Sunday September 24, 2023

111 Brigade: only the formality remains

Islamabad diary
Calling on the army to protect Islamabad, from dangers yet to be adequately defin

By Ayaz Amir
July 29, 2014
Islamabad diary
Calling on the army to protect Islamabad, from dangers yet to be adequately defined, is no one-off affair. It is the latest addition to a pattern we have seen growing rather dramatically over the last three months: the army’s influence on the rise, its profile getting bigger, even as civilian authority recedes and comes close to a point of total collapse. This is a takeover in all but name.
As far as anyone can tell, no one has planned this outcome. It is the playing out of no strategic configuration. No one has ever accused General Headquarters (GHQ) of such subtlety before, and this is a subtle drama we are witnessing: almost a creeping coup, a coup by stealth, Pakistan’s first ‘soft’ coup. No “meray aziz humwutnon” – my dear countrymen, the familiar invocation heralding Pakistani coups – no seven-point national agenda a la Musharraf.
An assertion of army authority nonetheless but, and this is the crucial difference, propelled less by Bonapartist ambition than civilian dysfunctionality, a political government succumbing not to military plotting but the burden of its incompetence.
No admission of failure could be greater than throwing the capital’s security into the army’s lap…inviting the jibe from sundry quarters that a government proclaiming its inability to look after Islamabad could hardly be expected to look after the country. But we should have seen this coming. Don’t we remember the spectacle of that lone drama artist, Sikander, accompanied by his wife and two children and brandishing two guns in his hands, making a laughing stock of the entire Islamabad administration, the interior ministry included, for hours on end, the whole thing played out on television?
Shouldn’t the Sikander incident have been a wakeup call for the ruling party? Improving the performance of the Islamabad police force and administration should have taken priority over tearing up the capital’s roads and uprooting trees in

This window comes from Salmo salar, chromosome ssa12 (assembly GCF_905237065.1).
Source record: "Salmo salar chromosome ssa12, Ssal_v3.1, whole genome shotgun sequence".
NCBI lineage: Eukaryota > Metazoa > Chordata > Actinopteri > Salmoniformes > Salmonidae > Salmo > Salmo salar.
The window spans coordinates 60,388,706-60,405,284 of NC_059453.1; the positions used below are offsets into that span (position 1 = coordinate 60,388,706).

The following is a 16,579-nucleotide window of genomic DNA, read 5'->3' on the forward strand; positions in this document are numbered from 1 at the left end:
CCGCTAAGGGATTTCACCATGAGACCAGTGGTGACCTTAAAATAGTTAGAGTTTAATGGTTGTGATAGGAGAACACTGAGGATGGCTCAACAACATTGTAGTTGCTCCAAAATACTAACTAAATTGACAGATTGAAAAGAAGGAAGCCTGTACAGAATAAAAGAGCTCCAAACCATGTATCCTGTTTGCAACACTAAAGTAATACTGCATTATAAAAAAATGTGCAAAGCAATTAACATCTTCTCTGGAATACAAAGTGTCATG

the name of a metro-bus service. But the PML-N has always been driven by other ideas of glory. And now when Imran Khan and his PTI threaten to march on Islamabad and Allama Tahirul Qadri threatens a ‘revolution’, and the Model Town shooting – 14 dead, scores injured – haunts the PML-N leadership, the leadership doesn’t know what to do. In panic – what else do we call it? – it has now pressed the Article 245 button, a remedy likely to worsen not ease its plight…beemar huwe jiss ke sabab, ussi attar kay launde se dawa lete hain.
Much of the punditocracy is acting surprised – Mian Saab was supposed to set everything right; here he’s doing everything to hasten his demise. This surprise is misplaced. What is happening now should have been foreseen much earlier. It can’t be emphasised over enough that the PML-N is a party of yesterday, buttressed by the ‘establishment’ to fight the PPP, long considered a threat to ‘national security’ by the establishment, the rightist parties and the purveyors of national ideology. That time is gone, new realities having arisen.
In a surprising reversal of roles, the cynicism once reserved for the PPP is now directed at the PML-N. You have to talk to the average army officer to get a taste of this mood.
Several factors are responsible for this emotional shift: (a) the location of political power not in parliament or a political party but in the ruling family’s inner circle; (b) the perception that the leading lights of this government are more into their business interests than the business of governance; and (c) the feeling that the PM deep down hasn’t overcome his animosity for the army dating back to the Musharraf coup.